would likely end as prizes in the next scavenger’s hunt.

They stirred, disturbed, as I resolved to keep them off the menu.
Clearly, the thing to do was to adjust this dinner’s venue.

He was so small. He would have fit within an eagle’s fist
and draughts of slow, dark wings could then have carried him aloft.
His face heartbreakingly familiar, clever and soft.
A plastic bag over my hand, I took him by the wrist.
I knew his paw so well, delicacy of nail and pad
with cracking calluses, resilient and deft, sweet down
disguised as fur, a silver-frosted white fading to brown
to cover it. It was that very paw that once had had
my own paws pace beside it and its kin, familiars,
until their path diverged from mine so irrevocably
cleft by the sickle-blade, that old familiar’s flesh set free
and mine adrift, stumbling in search of unnameable cures. 

I’ve heard the tales of travelers who perish in the wastes
mouths choked with alkali the vultures hesitate to taste.

I understand them now. I have been aridly seduced
while walking in these dead dry desert hills, by fortune cursed,
dragging my feet. Each new rise crested scrapes the swelling thirst,
each hundred yards another coil of rope to fix the noose,
and then another rise gives way beneath your plodding feet.
There, down below, a shimmering. Water! A broad blue lake
and deep, too, from the look of it, enough in there to slake
a thousand more like you without a chance that you’d deplete
or sully its abundance. Just an hour’s march beyond
and at that hour’s end you’ve seen no dwindling of your lack.
But it’s right there! Not far! No sense by now to turning back
and soon! And soon! You’ll drink it dry, that ever-shrinking pond.

I know that lakebed well. The thirsty avidly explore
and walk on blithely past the ragged bones that rim the shore.

My mouth thus alkaline I took Coyote’s paw and pulled.
His shoulders came, his head, and then a sickening delay;
and then the rest of him, mostly. A reek of flesh, decay
of sweet and guileful promise thwarted. Grieving, miserable,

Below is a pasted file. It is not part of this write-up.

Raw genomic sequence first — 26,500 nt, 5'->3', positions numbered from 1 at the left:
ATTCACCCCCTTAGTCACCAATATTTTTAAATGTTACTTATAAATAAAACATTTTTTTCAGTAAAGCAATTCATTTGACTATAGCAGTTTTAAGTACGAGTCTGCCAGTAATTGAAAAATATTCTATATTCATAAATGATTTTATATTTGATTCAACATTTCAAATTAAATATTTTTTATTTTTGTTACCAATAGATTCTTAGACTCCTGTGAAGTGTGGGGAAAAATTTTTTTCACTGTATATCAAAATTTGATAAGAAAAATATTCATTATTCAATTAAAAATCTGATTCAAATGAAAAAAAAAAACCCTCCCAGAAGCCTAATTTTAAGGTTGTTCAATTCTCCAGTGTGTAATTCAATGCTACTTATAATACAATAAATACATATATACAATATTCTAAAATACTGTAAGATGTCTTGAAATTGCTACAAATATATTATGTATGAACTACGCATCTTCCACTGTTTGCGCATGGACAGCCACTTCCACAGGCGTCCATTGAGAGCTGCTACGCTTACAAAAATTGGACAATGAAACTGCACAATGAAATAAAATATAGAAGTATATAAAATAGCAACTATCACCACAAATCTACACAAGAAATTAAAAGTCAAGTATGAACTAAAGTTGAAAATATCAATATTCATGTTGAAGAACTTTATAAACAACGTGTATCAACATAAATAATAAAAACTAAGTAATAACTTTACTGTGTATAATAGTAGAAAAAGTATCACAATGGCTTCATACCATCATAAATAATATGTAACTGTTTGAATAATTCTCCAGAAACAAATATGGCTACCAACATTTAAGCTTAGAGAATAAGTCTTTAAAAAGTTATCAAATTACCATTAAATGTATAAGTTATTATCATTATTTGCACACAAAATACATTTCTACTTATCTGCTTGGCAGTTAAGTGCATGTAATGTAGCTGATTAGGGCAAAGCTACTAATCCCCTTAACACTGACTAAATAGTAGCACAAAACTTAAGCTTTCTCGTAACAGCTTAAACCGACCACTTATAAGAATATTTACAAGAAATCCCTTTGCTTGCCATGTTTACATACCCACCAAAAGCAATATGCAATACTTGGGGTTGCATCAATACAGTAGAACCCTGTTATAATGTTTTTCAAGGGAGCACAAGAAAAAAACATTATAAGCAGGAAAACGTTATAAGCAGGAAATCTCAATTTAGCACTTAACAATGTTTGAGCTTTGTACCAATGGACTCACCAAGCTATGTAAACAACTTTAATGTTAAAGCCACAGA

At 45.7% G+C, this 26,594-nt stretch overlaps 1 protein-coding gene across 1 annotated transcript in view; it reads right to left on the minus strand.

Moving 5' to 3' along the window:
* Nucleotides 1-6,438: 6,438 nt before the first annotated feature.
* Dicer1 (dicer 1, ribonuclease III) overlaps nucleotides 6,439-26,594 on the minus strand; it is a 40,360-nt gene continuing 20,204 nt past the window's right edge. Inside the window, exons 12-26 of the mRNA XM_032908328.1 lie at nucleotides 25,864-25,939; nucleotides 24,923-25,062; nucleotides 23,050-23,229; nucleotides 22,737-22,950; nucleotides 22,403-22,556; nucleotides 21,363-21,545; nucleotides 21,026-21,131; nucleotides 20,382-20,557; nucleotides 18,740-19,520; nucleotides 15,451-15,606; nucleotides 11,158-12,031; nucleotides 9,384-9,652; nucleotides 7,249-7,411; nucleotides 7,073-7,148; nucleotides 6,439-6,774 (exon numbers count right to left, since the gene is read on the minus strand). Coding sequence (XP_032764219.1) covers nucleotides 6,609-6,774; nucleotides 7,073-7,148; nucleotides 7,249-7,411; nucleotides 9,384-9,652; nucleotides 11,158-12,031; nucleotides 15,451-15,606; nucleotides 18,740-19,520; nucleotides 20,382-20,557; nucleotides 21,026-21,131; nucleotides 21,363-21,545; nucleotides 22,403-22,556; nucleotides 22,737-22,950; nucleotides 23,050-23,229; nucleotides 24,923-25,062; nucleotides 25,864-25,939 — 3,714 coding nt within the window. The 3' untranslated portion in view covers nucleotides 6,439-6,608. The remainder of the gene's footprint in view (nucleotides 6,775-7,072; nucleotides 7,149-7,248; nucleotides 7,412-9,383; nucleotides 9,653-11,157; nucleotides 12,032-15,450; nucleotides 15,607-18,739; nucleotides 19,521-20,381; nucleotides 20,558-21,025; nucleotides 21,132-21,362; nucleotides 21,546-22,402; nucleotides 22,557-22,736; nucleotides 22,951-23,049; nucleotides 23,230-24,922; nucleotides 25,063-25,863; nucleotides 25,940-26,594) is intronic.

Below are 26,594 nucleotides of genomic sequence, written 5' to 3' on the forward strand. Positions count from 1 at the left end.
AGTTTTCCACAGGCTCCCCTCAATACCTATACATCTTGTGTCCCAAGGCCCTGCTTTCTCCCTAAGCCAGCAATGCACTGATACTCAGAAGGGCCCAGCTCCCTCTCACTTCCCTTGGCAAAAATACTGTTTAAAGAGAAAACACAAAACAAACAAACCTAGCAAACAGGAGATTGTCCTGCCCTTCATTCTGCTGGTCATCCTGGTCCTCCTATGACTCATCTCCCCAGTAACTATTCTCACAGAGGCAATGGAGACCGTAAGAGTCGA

I got him off the road. The seething sun relentless fumed.
Tall towers of dust spun crazily down in the valley heat.
Two hundred yards above on thermals, gained in single beats
of wing, two eagles waited for their dinner to resume.
I laid him in the granite dust under some creosote
to shade the eagles’ heads, unceremoniously kicked
a clotted pair of legbones off to where they could be picked
and cleaned at leisure, took one last sad look at poor Cayoat.

Familiar, this familiar; a synecdoche of loss
in me, and in this land, along wide roads we all must cross.

This was humiliation, a bold promise unfulfilled
brought so prematurely and so permanently low.
By rights the desert’s dauphin, scepter that wild golden glow
there in his eyes so prematurely, permanently stilled.
His smile a rictus, teeth that should have laughed now caked in dirt,
his figure meant for sleekness covered now in fetid flies.
He would have been a god here; he lay broken, compromised,
dissolving in the desert heat, insensible, inert.
And I was much the same, except the part about the god,
smelling a trifle better and still moving for the nonce,
mouth torn by alkali, my body wracked and whole at once,
a trail of salt still lingering on the hopeful path I’d trod.

Unlike me, though, he would cross yet another road today
to the far-distant side where all that’s fleshly falls away.

A hundred feet above, his wheeling vehicles descended,
solemn, near-ponderous, yet graceful verging on sublime,
the flying ferrymen to whom we all should come in time
were we to have Coyote luck when our prowling is ended.
I left before they landed. I had interfered enough,
but driving slow away I saw it clear, in my mind’s eye
the final fluttering of feather fallen from the sky;
the flash of beak and talon as they rend his mortal stuff,
and then ascension — feasting and assumption, flesh transforms
to flesh, to air, to flight, to light — to move in strong dark wings
beyond this alkaline and fleshly vale of fatal things
into Coyote sky, Coyote wind, Coyote storms.

And left to me, a task: embalm in pallid rhyme and meter
his crossing, swathed in patter as a cushion for the reader.

It’s no small consolation that my sojourn here is short.
That last humiliation so devoutly to be wished
still pending, and each moment now might be the one I’m fished
choke-gasping from that illusory lakebed, laid athwart
the plane of life and shaved down thin, each peeled layer sublimed
into this desert air. It is solace that the flame
in each heart won’t burn endless, that each faltering, fragile frame
will in mirage be mired, be in briny crystals rimed,
and soon enough. No use to seethe with envy of that beast
I pulled off of the roadside to be eagle sky-interred;
to each of us in turn will come some avatar of bird
to see each of us from this too, too solid flesh released.

The wheel of time turns swift and each of us to dust will grind;
the Raptor comes for all, and no one will be left behind.